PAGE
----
Question: Fraction with Many Operations

Comment on Fraction with Many Operations

I don't get it. When you subtract 59/124-8/15 and 8/15-59/124,can't we just cancel them out? Giving us an answer of D?I'm a bit confused.
greenlight-admin's picture

Be careful. 59/124 - 8/15 is not equal to 8/15 - 59/124

If this were a sum, then it WOULD be true that 59/124 - 8/15 = 8/15 - 59/124

However, in the question we are dealing with subtraction.

Here's a different example: 5 - 1 does not equal 1 - 5

Does that help?


do i have the calculator always in the quant sections?
greenlight-admin's picture

Yes, you will have access to an onscreen calculator on the test. It's pretty clunky though. Here's the video on how it works:

After we subtract 411/811, we can rewrite quantity B as -1(59/124 -8/15)
Then, if we divide both quantities by (59/124 - 8/15) we get quantity A = 1 and Quantity B = -1
So, quantity A should be greater than B?
greenlight-admin's picture

That's a great idea!

However, when you divide both quantities by (59/124 - 8/15), you are breaking a fundamental rule when it comes to the Matching Operations strategy (covered here:

IMPORTANT: (59/124 - 8/15) is NEGATIVE
So, when you divide both quantities by (59/124 - 8/15), you are dividing both sides by a NEGATIVE value, which is not allowed.


How is 8/15 greater than 1/2
greenlight-admin's picture

There are a few ways to show that 8/15 is greater than 1/2

APPROACH #1 - number sense
7.5/15 = 1/2, so 8/15 must be greater than 1/2

APPROACH #2 - Use long division to convert each fraction to a decimal
1/2 = 0.5
8/15 = 0.53333.....
Since 0.53333 is greater than 0.5, we know that 8/15 is greater than 1/2.

APPROACH #2 - find common denominators
1/2 = 15/30
8/15 = 16/30
Since 16/30 is greater than 15/30, we know that 8/15 is greater than 1/2.


I did not think to simplify the 5/15 until the end. I calculated until I got 2 fractions.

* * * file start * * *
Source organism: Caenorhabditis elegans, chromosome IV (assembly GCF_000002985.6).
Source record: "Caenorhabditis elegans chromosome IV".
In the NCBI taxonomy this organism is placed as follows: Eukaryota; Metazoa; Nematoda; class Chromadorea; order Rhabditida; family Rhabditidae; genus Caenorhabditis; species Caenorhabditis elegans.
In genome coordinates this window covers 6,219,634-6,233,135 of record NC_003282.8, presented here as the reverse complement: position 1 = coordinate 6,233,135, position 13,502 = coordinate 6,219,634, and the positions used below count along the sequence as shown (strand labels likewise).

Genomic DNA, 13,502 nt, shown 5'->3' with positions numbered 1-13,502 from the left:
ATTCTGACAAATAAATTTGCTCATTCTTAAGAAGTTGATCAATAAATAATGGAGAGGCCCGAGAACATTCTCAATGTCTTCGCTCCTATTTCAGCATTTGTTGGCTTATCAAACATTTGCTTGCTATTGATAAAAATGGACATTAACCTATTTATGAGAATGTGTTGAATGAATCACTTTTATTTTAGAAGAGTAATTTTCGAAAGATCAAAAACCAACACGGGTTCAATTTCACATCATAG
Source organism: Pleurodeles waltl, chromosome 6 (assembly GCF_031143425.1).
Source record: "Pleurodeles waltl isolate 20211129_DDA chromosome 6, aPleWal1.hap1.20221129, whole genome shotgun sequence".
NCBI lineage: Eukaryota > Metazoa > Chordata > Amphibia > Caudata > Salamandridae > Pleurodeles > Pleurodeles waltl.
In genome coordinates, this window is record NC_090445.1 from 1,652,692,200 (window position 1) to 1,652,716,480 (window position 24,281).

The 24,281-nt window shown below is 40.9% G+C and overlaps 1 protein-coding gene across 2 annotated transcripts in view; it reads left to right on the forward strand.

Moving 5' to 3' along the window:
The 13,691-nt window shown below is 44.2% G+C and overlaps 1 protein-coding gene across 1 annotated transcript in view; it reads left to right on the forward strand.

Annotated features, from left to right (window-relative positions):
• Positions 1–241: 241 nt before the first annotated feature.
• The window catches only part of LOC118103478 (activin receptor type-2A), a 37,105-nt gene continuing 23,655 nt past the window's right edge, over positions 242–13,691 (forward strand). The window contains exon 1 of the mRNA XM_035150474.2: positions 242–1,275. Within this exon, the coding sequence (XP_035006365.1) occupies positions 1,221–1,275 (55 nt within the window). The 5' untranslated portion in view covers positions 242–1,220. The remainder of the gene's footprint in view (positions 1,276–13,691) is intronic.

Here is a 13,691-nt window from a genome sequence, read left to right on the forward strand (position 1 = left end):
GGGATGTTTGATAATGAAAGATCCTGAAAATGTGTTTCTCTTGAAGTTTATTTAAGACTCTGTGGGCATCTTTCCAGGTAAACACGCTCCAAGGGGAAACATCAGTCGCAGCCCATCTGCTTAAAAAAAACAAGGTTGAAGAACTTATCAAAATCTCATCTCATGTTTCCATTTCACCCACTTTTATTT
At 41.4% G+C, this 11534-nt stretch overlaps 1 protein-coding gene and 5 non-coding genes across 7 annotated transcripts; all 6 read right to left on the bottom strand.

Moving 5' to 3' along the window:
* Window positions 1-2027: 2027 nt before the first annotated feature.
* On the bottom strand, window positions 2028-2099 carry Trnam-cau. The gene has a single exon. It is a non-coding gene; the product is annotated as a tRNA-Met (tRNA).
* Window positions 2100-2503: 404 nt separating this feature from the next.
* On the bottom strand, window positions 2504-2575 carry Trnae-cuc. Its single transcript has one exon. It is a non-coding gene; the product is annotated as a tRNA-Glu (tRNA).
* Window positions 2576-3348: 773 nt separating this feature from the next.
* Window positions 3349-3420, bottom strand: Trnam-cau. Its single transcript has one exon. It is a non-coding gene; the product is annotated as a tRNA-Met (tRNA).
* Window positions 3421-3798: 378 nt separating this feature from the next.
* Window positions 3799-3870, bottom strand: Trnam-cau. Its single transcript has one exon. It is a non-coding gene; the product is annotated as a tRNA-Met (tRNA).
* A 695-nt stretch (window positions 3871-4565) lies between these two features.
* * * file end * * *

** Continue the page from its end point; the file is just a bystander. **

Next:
My first step was to cancel out the 411/811 from QA and QB. I was left with
QA: [(59/124)-(8/15)]/1/3 and QB: [(8/15)-(59/124)]/5/15.

From there, I got
QA: [(59-8)/1860]/1/3 and QB: [(8-59)/1860]/5/15.

From there, I got QA: (51/1860)/1/3 and QB: (-51/1860)/5/15.

Lastly, QA: 51/1860 x 3/1 = 153/1860 and QB: -51/1860 x 3/1 = -153/1860.

Answer: QA is greater, QB is negative. Where did I go wrong besides simplifying the 5/15 to 1/3?
greenlight-admin's picture

When dealing with 59/124 - 8/15, you were correct to rewrite each with the common denominator of 1860.
However, in doing so, you never changed the numerators (in order to create equivalent fractions).

Take: 59/124 - 8/15
Rewrite the fractions with common denominators: 885/1860 - 992/1860
Combine the fractions to get: (885 - 992)/1860
Simplify to get: -107/1860

You made the same error with all fractions.

Does that help?

For more on adding and subtracting fractions, watch:

I thought you'd have to multiply the denominator by its reciprocal
greenlight-admin's picture

You COULD go that route, but it will take a while :-)

After canceling obvious values, I converted everthing to decimals using a calculator. I only go 2 decimals places and round if necessary. Do you see any potential problems this way. I know the calculator is discouraged, but what are your thoughts? I ended up with the correct answer nevertheless
greenlight-admin's picture

I think that's a totally legitimate solution, since it wouldn't take long to perform those calculations on the calculator.

Hey what i get confused is that when i saw 59/124 i did 60/120 which is 1/2 but real value will be 1/2 a littles less as in orgnial Denominator rises and Numenator decreases

and in 8/15 i did 8/16 so 8 by 15 will be greater as Denominator decreases so am i rigth in this appraoch....i learned it from u.....can u give me some tip/tips to be a bit sure for next time
greenlight-admin's picture

Here's the key property to keep in mind in the future: If the 4 smaller fractions in one quantity are exactly the same as the 4 smaller fractions in the other quantity, there's no need for approximation. Instead you can try eliminating identical fractions.
For example, if you multiply both quantities by 1/3, you can eliminate 1/3 and 5/15 from both denominators.

My man Thank you~!!!

QC Strategies

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